21 Facts About Alice Munro


Alice Ann Munro is a Canadian short story writer who won the Nobel Prize in Literature in 2013.

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Alice Munro's fiction is most often set in her native Huron County in southwestern Ontario.

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Alice Munro's stories explore human complexities in an uncomplicated prose style.

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Alice Munro is a three-time winner of Canada's Governor General's Award for fiction, and received the Writers' Trust of Canada's 1996 Marian Engel Award and the 2004 Rogers Writers' Trust Fiction Prize for Runaway.

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Alice Munro's father, Robert Eric Laidlaw, was a fox and mink farmer, and later turned to turkey farming.

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Alice Munro's mother, Anne Clarke Laidlaw, was a schoolteacher.

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Alice Munro is of Irish and Scottish descent; her father is a descendant of James Hogg, the Ettrick Shepherd.

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Alice Munro began writing as a teenager, publishing her first story, "The Dimensions of a Shadow", in 1950 while studying English and journalism at the University of Western Ontario on a two-year scholarship.

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Alice Munro's highly acclaimed first collection of stories, Dance of the Happy Shades, won the Governor General's Award, then Canada's highest literary prize.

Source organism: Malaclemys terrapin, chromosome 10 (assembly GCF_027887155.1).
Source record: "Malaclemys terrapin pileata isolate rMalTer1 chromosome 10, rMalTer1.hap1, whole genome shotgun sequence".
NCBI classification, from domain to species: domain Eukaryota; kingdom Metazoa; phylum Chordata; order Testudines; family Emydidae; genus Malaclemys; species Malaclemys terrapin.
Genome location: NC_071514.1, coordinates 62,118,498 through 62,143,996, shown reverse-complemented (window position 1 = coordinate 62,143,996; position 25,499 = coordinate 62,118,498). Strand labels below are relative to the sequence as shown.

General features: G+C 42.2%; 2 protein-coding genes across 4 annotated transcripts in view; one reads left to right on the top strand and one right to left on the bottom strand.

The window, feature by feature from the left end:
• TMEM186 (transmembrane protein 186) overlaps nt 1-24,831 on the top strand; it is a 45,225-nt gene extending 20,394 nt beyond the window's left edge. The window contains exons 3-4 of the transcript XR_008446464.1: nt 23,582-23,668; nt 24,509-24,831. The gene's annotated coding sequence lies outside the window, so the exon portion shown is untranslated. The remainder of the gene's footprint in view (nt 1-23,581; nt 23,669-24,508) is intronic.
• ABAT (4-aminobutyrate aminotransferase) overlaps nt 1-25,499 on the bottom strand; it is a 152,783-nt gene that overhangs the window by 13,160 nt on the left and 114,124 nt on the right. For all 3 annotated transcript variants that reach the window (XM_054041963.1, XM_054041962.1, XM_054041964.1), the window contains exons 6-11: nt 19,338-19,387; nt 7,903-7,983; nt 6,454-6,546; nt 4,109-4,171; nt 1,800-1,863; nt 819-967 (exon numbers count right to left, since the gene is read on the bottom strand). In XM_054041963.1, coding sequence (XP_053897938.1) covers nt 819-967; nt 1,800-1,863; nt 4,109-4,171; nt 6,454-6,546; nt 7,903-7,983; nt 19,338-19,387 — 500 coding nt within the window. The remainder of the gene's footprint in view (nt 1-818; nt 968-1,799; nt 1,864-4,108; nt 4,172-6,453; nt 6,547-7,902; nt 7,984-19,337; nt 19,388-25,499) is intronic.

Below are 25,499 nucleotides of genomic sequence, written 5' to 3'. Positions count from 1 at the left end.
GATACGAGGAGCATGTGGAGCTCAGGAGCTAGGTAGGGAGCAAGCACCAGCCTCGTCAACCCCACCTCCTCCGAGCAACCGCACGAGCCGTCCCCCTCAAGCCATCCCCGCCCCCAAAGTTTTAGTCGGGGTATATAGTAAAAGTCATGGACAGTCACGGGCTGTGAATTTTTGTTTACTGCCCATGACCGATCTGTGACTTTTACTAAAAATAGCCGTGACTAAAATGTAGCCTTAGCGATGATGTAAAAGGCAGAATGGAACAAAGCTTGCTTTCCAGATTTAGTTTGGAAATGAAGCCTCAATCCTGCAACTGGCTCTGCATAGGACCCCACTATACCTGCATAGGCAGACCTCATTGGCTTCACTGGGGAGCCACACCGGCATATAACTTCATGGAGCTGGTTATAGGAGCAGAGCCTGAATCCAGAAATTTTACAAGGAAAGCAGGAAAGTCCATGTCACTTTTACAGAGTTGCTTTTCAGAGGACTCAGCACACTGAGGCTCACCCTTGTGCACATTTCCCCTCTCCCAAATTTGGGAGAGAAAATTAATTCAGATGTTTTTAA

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In 1980 Alice Munro held the position of writer in residence at both the University of British Columbia and the University of Queensland.

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On 10 October 2013, Alice Munro was awarded the Nobel Prize in Literature, cited as a "master of the contemporary short story".

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Alice Munro is the first Canadian and the 13th woman to receive the Nobel Prize in Literature.

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Alice Munro is noted for her longtime association with editor and publisher Douglas Gibson.

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When Gibson left Macmillan of Canada in 1986 to launch the Douglas Gibson Books imprint at McClelland and Stewart, Alice Munro returned the advance Macmillan had already paid her for The Progress of Love so that she could follow Gibson to the new company.

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Almost 20 of Alice Munro's works have been made available for free on the web, in most cases only the first versions.

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Alice Munro's work is often compared with the great short-story writers.

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Research on Alice Munro's work has been undertaken since the early 1970s, with the first PhD thesis published in 1972.

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Alice Munro publishes variant versions of her stories, sometimes within a short span of time.

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Alice Munro's stories "Save the Reaper" and "Passion" came out in two different versions in the same year, in 1998 and 2004 respectively.

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Alice Munro returned to Ontario to become writer in residence at the University of Western Ontario, and in 1976 received an honorary LLD from the institution.

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At a Toronto appearance in October 2009, Alice Munro indicated that she had received treatment for cancer and for a heart condition requiring coronary-artery bypass surgery.

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